Four antennas and 3 guy lines. Yes!
Two Antennas Are Simply Not Enough
Ham radio is a hobby. It can be much more than that, but it goes well with a large dish of experimentation and learning. That's the biggest appeal to me.
I knew when I made the leap back into ham radio that this time I was going to go for all the gusto I could get. I still haven't taken the General exam, but it's coming up quick and I plan to keep doing it until I succeed.
2-meter and 440 are really useful bands and FM is a wonderful mode, but that's just the tip of the iceberg. While the HF bands are much more finicky, they are a lot of fun, and so I knew I was going to have to do some extra work to support working the lower VHF and HF bands. That meant antenna work. At this point, I have no plan to invest thousands of dollars in a full-blown tower. So I designed a system I could be happy with that I could afford.
This is where we left off, two antennas.One vertical 2m/440, and one inverted V wire.
In the first go-round, I had put up seventeen feet of chainlink fence toprail. It's an inch and three-eights in diameter and pretty sturdy stuff. That gave me thirty feet of elevation to the bottom of the vertical antenna. The wire antenna provided a touch of guying, and due to the light weight and very small cross section of the vertical antenna, it stood very straight in the wind. I knew that adding any more weight or surface area would require actual guy lines, so I ordered some non-metallic guy rope from DX Engineering.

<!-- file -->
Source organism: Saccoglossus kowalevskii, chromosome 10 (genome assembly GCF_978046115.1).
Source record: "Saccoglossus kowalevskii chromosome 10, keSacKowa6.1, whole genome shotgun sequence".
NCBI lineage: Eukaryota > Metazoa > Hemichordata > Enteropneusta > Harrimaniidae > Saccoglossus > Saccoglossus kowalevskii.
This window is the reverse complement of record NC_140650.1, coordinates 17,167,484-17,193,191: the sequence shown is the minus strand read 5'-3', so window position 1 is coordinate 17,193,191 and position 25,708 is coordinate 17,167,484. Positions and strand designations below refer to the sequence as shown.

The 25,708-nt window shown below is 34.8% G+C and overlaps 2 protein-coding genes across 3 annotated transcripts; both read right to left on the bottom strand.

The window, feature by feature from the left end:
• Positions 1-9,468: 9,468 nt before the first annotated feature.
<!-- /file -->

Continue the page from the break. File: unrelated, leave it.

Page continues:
I constructed my UnUn and purchased a cheap second-hand scanner antenna locally. I was ready for Phase II.
I took a week off work so I could really focus on a bunch of things I'd been toying with. The antenna work was right at the top of the list. I built the mount for the experimental antenna, and figured out how I would prevent the guy lines from slipping down the pole. I know you can buy rings made for that purpose, but that was overkill in this application. In the end, I split a piece of 2-inch PVC in half making two half-moon sections. I used a hose clamp to affix them to the pole, and they are perfect. The guy line may slip down some (probably not), but they can't slip past this stop.
There are three guy lines creating what is nearly an equalateral triangluar pyramid. I was fortunate in that, by affixing the guy lines at the top of my pole, the guys could reach the far eaves of the house without contacting the roofing shingles. That was a serendipity and one that I was happy to accept. Lowering and re-raising the pole is still easy. I just have to go around to six points and loosen the lines holding tension on the wires or the guys themselves.
I terminated the RG8X I'm using for the experimental antenna, added the third run of KMR 400 coax and a couple of lightening arrestors for those.
I pulled the new coax through my attic. I have installed there a 3-inch conduit that runs from the entry point to a point above the ceiling of my office where my gear is located. A length of mule-line is left in that conduit to facilitate adding new cables at any time. Once there, the cable passes through a nice cable nose plate mounted to a single-gang cut-in ring in the ceiling. That is sealed up nicely by some foam rubber pushed into the crevices.
After I got the pole back vertical, I felt unhappy with the location of my experimental antenna. So the next day I moved it up even with the original vertical. I know there will be interaction between the two, but I want to experiment with measuring that just for fun.
Here are the pics (with captions) that are supposed to be worth a thousand words each. Your mileage may vary.
The Antenna Saga Gallery Saga:
From an antenna hardware perspective, I'm good with my setup. There's some tuning on the new end-fed wire to do with the NanoVNA, and the experimental antenna will get experimented with. That's all part of the fun. I'm satisfied, but we all know that will change.
For the foreseeable future I have access to plenty of unknowns to make known. And that's a Thing That Works.